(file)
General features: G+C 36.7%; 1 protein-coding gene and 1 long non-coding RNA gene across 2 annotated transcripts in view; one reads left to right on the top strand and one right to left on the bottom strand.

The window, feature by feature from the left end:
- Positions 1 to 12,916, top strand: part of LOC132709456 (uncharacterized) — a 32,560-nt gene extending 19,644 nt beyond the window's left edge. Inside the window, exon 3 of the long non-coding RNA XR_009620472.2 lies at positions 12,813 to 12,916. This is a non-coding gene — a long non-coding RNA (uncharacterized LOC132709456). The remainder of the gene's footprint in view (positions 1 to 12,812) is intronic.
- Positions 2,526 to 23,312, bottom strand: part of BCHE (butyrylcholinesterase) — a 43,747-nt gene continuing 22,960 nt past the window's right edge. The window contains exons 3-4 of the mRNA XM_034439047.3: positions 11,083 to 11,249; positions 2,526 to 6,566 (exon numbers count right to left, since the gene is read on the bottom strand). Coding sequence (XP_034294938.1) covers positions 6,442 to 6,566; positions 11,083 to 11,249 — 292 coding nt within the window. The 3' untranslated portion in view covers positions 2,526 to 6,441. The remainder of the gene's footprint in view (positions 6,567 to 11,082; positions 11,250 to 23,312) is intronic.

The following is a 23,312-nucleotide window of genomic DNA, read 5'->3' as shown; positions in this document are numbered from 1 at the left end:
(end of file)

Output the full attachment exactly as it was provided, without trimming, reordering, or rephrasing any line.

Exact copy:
General features: G+C 36.7%; 1 protein-coding gene and 1 long non-coding RNA gene across 2 annotated transcripts in view; one reads left to right on the top strand and one right to left on the bottom strand.

The window, feature by feature from the left end:
- Positions 1 to 12,916, top strand: part of LOC132709456 (uncharacterized) — a 32,560-nt gene extending 19,644 nt beyond the window's left edge. Inside the window, exon 3 of the long non-coding RNA XR_009620472.2 lies at positions 12,813 to 12,916. This is a non-coding gene — a long non-coding RNA (uncharacterized LOC132709456). The remainder of the gene's footprint in view (positions 1 to 12,812) is intronic.
- Positions 2,526 to 23,312, bottom strand: part of BCHE (butyrylcholinesterase) — a 43,747-nt gene continuing 22,960 nt past the window's right edge. The window contains exons 3-4 of the mRNA XM_034439047.3: positions 11,083 to 11,249; positions 2,526 to 6,566 (exon numbers count right to left, since the gene is read on the bottom strand). Coding sequence (XP_034294938.1) covers positions 6,442 to 6,566; positions 11,083 to 11,249 — 292 coding nt within the window. The 3' untranslated portion in view covers positions 2,526 to 6,441. The remainder of the gene's footprint in view (positions 6,567 to 11,082; positions 11,250 to 23,312) is intronic.

The following is a 23,312-nucleotide window of genomic DNA, read 5'->3' as shown; positions in this document are numbered from 1 at the left end: